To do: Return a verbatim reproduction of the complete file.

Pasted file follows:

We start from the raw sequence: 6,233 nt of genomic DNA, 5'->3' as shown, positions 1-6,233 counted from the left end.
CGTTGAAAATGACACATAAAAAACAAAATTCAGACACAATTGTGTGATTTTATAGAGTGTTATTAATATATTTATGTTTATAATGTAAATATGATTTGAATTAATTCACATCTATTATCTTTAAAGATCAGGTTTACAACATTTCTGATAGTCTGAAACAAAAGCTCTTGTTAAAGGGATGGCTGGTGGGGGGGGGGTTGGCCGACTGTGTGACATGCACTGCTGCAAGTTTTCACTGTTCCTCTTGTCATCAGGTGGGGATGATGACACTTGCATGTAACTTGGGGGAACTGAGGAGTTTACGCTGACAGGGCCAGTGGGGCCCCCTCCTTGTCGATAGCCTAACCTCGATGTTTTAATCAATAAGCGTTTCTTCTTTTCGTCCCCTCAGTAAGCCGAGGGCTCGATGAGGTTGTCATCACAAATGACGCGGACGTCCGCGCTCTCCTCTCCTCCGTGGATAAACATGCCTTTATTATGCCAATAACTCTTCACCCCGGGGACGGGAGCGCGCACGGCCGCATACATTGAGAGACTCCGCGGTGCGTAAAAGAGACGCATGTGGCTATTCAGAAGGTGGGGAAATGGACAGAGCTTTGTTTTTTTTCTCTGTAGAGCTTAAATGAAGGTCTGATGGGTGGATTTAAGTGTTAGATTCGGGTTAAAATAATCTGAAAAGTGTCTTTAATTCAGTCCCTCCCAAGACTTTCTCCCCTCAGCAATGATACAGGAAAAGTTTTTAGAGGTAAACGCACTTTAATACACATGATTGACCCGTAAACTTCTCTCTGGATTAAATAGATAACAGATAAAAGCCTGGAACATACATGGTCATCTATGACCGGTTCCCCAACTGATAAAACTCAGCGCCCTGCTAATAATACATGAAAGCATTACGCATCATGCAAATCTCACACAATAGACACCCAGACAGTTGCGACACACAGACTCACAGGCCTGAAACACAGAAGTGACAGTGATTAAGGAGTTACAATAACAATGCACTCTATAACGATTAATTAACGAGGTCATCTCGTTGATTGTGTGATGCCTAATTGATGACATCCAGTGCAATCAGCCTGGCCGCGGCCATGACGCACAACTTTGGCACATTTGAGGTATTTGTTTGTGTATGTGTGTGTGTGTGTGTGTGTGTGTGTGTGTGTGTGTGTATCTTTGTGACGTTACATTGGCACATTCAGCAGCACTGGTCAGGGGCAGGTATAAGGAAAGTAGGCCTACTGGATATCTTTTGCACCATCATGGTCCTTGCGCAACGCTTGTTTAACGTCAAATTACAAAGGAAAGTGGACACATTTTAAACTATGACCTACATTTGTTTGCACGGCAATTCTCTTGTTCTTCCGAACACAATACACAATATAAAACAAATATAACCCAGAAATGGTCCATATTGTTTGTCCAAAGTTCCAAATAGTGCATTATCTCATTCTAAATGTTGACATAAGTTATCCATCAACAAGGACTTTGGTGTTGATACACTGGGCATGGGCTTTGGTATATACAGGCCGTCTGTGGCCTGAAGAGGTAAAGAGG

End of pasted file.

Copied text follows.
We start from the raw sequence: 6,233 nt of genomic DNA, 5'->3' as shown, positions 1-6,233 counted from the left end.
CGTTGAAAATGACACATAAAAAACAAAATTCAGACACAATTGTGTGATTTTATAGAGTGTTATTAATATATTTATGTTTATAATGTAAATATGATTTGAATTAATTCACATCTATTATCTTTAAAGATCAGGTTTACAACATTTCTGATAGTCTGAAACAAAAGCTCTTGTTAAAGGGATGGCTGGTGGGGGGGGGGTTGGCCGACTGTGTGACATGCACTGCTGCAAGTTTTCACTGTTCCTCTTGTCATCAGGTGGGGATGATGACACTTGCATGTAACTTGGGGGAACTGAGGAGTTTACGCTGACAGGGCCAGTGGGGCCCCCTCCTTGTCGATAGCCTAACCTCGATGTTTTAATCAATAAGCGTTTCTTCTTTTCGTCCCCTCAGTAAGCCGAGGGCTCGATGAGGTTGTCATCACAAATGACGCGGACGTCCGCGCTCTCCTCTCCTCCGTGGATAAACATGCCTTTATTATGCCAATAACTCTTCACCCCGGGGACGGGAGCGCGCACGGCCGCATACATTGAGAGACTCCGCGGTGCGTAAAAGAGACGCATGTGGCTATTCAGAAGGTGGGGAAATGGACAGAGCTTTGTTTTTTTTCTCTGTAGAGCTTAAATGAAGGTCTGATGGGTGGATTTAAGTGTTAGATTCGGGTTAAAATAATCTGAAAAGTGTCTTTAATTCAGTCCCTCCCAAGACTTTCTCCCCTCAGCAATGATACAGGAAAAGTTTTTAGAGGTAAACGCACTTTAATACACATGATTGACCCGTAAACTTCTCTCTGGATTAAATAGATAACAGATAAAAGCCTGGAACATACATGGTCATCTATGACCGGTTCCCCAACTGATAAAACTCAGCGCCCTGCTAATAATACATGAAAGCATTACGCATCATGCAAATCTCACACAATAGACACCCAGACAGTTGCGACACACAGACTCACAGGCCTGAAACACAGAAGTGACAGTGATTAAGGAGTTACAATAACAATGCACTCTATAACGATTAATTAACGAGGTCATCTCGTTGATTGTGTGATGCCTAATTGATGACATCCAGTGCAATCAGCCTGGCCGCGGCCATGACGCACAACTTTGGCACATTTGAGGTATTTGTTTGTGTATGTGTGTGTGTGTGTGTGTGTGTGTGTGTGTGTGTGTGTATCTTTGTGACGTTACATTGGCACATTCAGCAGCACTGGTCAGGGGCAGGTATAAGGAAAGTAGGCCTACTGGATATCTTTTGCACCATCATGGTCCTTGCGCAACGCTTGTTTAACGTCAAATTACAAAGGAAAGTGGACACATTTTAAACTATGACCTACATTTGTTTGCACGGCAATTCTCTTGTTCTTCCGAACACAATACACAATATAAAACAAATATAACCCAGAAATGGTCCATATTGTTTGTCCAAAGTTCCAAATAGTGCATTATCTCATTCTAAATGTTGACATAAGTTATCCATCAACAAGGACTTTGGTGTTGATACACTGGGCATGGGCTTTGGTATATACAGGCCGTCTGTGGCCTGAAGAGGTAAAGAGG